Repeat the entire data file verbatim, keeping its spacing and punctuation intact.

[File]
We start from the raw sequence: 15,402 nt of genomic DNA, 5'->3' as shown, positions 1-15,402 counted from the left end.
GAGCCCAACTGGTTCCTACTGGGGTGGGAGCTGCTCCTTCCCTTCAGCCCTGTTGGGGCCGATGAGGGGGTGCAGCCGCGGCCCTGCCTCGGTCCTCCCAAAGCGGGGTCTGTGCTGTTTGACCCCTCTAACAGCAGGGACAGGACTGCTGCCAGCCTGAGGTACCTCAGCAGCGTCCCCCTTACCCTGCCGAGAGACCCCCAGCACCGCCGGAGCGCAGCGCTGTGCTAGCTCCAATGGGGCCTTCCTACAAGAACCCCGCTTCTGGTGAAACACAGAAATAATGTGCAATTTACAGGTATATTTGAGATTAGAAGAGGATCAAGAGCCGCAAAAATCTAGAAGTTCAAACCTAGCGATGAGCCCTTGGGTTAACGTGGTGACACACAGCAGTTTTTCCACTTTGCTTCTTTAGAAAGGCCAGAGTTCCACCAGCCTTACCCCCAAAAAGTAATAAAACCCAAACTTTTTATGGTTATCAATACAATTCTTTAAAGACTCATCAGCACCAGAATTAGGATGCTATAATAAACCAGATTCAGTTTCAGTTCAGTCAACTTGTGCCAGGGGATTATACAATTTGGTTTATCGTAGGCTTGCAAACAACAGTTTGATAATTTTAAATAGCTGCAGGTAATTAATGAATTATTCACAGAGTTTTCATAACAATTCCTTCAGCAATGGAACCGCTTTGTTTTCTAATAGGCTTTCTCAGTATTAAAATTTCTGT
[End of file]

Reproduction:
We start from the raw sequence: 15,402 nt of genomic DNA, 5'->3' as shown, positions 1-15,402 counted from the left end.
GAGCCCAACTGGTTCCTACTGGGGTGGGAGCTGCTCCTTCCCTTCAGCCCTGTTGGGGCCGATGAGGGGGTGCAGCCGCGGCCCTGCCTCGGTCCTCCCAAAGCGGGGTCTGTGCTGTTTGACCCCTCTAACAGCAGGGACAGGACTGCTGCCAGCCTGAGGTACCTCAGCAGCGTCCCCCTTACCCTGCCGAGAGACCCCCAGCACCGCCGGAGCGCAGCGCTGTGCTAGCTCCAATGGGGCCTTCCTACAAGAACCCCGCTTCTGGTGAAACACAGAAATAATGTGCAATTTACAGGTATATTTGAGATTAGAAGAGGATCAAGAGCCGCAAAAATCTAGAAGTTCAAACCTAGCGATGAGCCCTTGGGTTAACGTGGTGACACACAGCAGTTTTTCCACTTTGCTTCTTTAGAAAGGCCAGAGTTCCACCAGCCTTACCCCCAAAAAGTAATAAAACCCAAACTTTTTATGGTTATCAATACAATTCTTTAAAGACTCATCAGCACCAGAATTAGGATGCTATAATAAACCAGATTCAGTTTCAGTTCAGTCAACTTGTGCCAGGGGATTATACAATTTGGTTTATCGTAGGCTTGCAAACAACAGTTTGATAATTTTAAATAGCTGCAGGTAATTAATGAATTATTCACAGAGTTTTCATAACAATTCCTTCAGCAATGGAACCGCTTTGTTTTCTAATAGGCTTTCTCAGTATTAAAATTTCTGT